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Pomeranian

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Pomeranian
A red Pomeranian
A red Pomeranian
Alternative names
Deutscher Zwergspitz
Toy German Spitz
Country of origin
Poland and Germany
Common nicknames
Pom
Classification and breed standards
FCI: Group 5 Section 4 #97  
AKC: Toy  
ANKC: Group 1 (Toys)  
CKC: Group 5 - Toys  
KC (UK): Toy  
NZKC: Toy  
UKC: Companion Breeds  
Not recognized by any major kennel club
This breed of dog is extinct
Notes
 

The Pomeranian is a breed of dog in the spitz family, named for the Pomerania region of Poland and East Germany, and classed as a toy dog breed because of its small size.

Appearance

Sable Pom's face Sable Pom's face

At an average of 3 to 7 lb (1.4 to 3.2 kg) according to AKC standards, the Pomeranian (Pom) is the most diminutive of the northern breeds.

The head of the Pomeranian is wedge-shaped, making it somewhat foxy in appearance. The ears are large and pointed. Its tail is characterstic of the breed and should be turned over the back and carried flat, set high.

The Pom's coat is its glory, two coats, an undercoat and a top coat; the first is soft, thick, and fluffy; the latter is a long, perfectly straight and glistening coat covering the whole body. The undercoat is shed during warm weather conditions.

The AKC recognizes thirteen colors or color combinations: black, black & tan, blue, blue & tan, chocolate, chocolate & tan, cream, cream sable, orange, orange sable, red, red sable, and sable. The AKC also recognizes five "alternative" colors: Beaver, brindle, chocolate sable, white, and wolf sable.

At least one breed standard calls for a cobby, balanced dog. A cobby dog is a long or shorter than he is tall; try to picture him as a circle in a square. A balanced Pomeranian fits together logically and in proportion. For instance, a small, delicately boned Pom with a large head looks unbalanced because his head type doesn't match his body type. A balanced Pom displays legs in proportion to his body: neither so short as to make him appear dumpy nor so long as to make him look like he is walking on stilts.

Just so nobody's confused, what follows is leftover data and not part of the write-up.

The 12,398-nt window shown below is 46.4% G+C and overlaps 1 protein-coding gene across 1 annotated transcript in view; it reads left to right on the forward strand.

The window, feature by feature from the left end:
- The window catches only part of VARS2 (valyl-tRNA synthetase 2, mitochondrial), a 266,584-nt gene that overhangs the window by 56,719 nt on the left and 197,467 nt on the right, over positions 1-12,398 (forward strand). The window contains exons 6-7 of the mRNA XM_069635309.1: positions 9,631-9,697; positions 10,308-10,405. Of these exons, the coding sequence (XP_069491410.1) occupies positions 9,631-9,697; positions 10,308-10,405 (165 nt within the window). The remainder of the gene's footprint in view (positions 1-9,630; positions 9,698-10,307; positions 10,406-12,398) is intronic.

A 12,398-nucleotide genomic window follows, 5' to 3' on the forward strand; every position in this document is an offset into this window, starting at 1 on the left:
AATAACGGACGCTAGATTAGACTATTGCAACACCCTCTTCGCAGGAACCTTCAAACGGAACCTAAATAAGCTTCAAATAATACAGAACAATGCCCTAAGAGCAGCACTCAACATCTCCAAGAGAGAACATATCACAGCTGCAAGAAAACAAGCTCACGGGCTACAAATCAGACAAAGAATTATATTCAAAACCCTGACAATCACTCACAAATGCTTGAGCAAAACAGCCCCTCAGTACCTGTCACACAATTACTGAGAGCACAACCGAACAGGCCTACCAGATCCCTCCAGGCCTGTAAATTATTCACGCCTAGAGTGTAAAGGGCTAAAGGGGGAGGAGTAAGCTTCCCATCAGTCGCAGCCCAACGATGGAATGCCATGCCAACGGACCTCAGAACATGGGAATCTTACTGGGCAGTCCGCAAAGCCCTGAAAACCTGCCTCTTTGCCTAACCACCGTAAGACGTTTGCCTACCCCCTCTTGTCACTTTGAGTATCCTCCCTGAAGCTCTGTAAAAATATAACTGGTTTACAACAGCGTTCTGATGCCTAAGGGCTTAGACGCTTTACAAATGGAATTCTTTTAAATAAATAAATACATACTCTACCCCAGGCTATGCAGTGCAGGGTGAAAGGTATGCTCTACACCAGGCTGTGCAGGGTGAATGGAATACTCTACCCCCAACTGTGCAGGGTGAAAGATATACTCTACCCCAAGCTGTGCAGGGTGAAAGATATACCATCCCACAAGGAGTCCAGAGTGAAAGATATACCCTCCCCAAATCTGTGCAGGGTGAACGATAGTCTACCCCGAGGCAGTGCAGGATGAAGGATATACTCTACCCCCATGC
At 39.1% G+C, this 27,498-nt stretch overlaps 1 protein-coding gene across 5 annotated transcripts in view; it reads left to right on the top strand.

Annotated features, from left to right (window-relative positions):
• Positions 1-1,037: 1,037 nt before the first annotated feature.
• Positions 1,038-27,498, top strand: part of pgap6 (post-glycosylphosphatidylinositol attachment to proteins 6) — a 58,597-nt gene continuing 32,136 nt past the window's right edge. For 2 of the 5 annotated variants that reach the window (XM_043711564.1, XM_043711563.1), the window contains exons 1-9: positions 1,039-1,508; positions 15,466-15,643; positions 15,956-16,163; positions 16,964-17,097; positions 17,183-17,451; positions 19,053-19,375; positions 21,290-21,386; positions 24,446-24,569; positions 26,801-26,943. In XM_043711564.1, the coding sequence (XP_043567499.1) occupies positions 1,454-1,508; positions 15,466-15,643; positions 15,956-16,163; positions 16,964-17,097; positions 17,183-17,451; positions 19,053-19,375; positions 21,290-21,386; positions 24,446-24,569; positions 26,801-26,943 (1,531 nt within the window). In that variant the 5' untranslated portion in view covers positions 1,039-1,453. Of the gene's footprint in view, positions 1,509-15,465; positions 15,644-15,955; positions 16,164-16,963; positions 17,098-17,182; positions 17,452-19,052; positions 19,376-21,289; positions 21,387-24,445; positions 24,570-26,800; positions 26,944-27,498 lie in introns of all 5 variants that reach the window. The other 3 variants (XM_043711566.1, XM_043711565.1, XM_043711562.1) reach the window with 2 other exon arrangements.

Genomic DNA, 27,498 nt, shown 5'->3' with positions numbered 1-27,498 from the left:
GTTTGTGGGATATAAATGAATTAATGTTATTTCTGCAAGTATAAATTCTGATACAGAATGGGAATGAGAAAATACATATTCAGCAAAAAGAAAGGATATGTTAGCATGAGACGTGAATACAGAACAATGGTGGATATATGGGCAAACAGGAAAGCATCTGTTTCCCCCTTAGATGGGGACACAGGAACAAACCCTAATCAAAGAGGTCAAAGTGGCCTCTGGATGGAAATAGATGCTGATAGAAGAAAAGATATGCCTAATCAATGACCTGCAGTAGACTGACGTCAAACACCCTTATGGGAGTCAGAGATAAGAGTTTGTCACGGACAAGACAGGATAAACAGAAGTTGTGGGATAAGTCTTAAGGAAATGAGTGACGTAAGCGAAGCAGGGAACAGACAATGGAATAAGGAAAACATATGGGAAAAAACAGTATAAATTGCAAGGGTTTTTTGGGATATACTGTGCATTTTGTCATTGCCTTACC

The standard also calls for an expression that imparts great intelligence, showing that the Pom has an alert character and that he behaves accordingly. The pom's alertness makes it a superb watchdog.

Temperament

The Pom is an active dog who is intelligent, courageous, and a loyal companion. The Pomeranian may not interact well with small children, and due to its small size can suffer abuse from children.

Pomeranians have proven themselves to be excellent watchdogs by announcing intruders with loud, sharp barks.

The Pomeranian easily adapts to life in the city, and is an excellent dog for country living with its strong hunting instincts from its wild ancestors.

History

The Pomeranian originated from the sled dogs of Iceland and Lapland, which were eventually brought into Europe. The Germans improved the coat and bred the dogs down for city living, but they were still 20 pounds or more when they reached England.

An orange-sable Pomeranian An orange-sable Pomeranian

English breeders, through trial and error and Mendelian theories, are credited for reducing the dog's size and developing the many colors. The Pomeranian of today is small due to selective breeding, but the breed still retains the hardy disposition and thick coat typical of dogs in cold climates.

The Pomeranian became internationally popular when Queen Victoria returned from vacation in Florence, Italy with a Pomeranian named Marco.

The closest relatives of the Pomeranian are the Norwegian Elkhound, the Samoyed, the Schipperke, and the whole Spitz group.

Health

Pomeranians are generally a healthy, hardy, and long-lived breed—often, Poms live 15 or 16 years.

The teeth of the Pomeranian can be the cause of serious health concerns for the breed. The teeth must be meticulously cared for through frequent cleaning to prevent the teeth from falling out at a rather early age. Problems with the teeth can cause heart problems which may lead to an early death.

Pomeranians are known to have a higher likelihood of suffering from seizures either from idiopathic epilepsy or hypoglycemia

Another common ailment is a dislocated patella.

Miscellaneous

Famous Pomeranians

  • Fran Drescher's Pomeranians, Esther Drescher and Chester Drescher
  • Sharon Osbourne's Pomeranian, Minnie
  • Nicole Richie's Pomeranian, Foxxy Cleopatra

References

  • [[|Spirer, Louise Ziegler; & Spirer, Herbert F., ]],  () ( 1965). ""  [ This is the Pomeranian], , , TFH Publications. ISBN 0-87666-354-4..
  • [[|Liebers, Arthur; & Sheppard, Georgia M., ]],  () ( 1959). ""  [ How to Raise and Train the Pomeranian], , , TFH Publications. ISBN 0-87666-352-8..

External links


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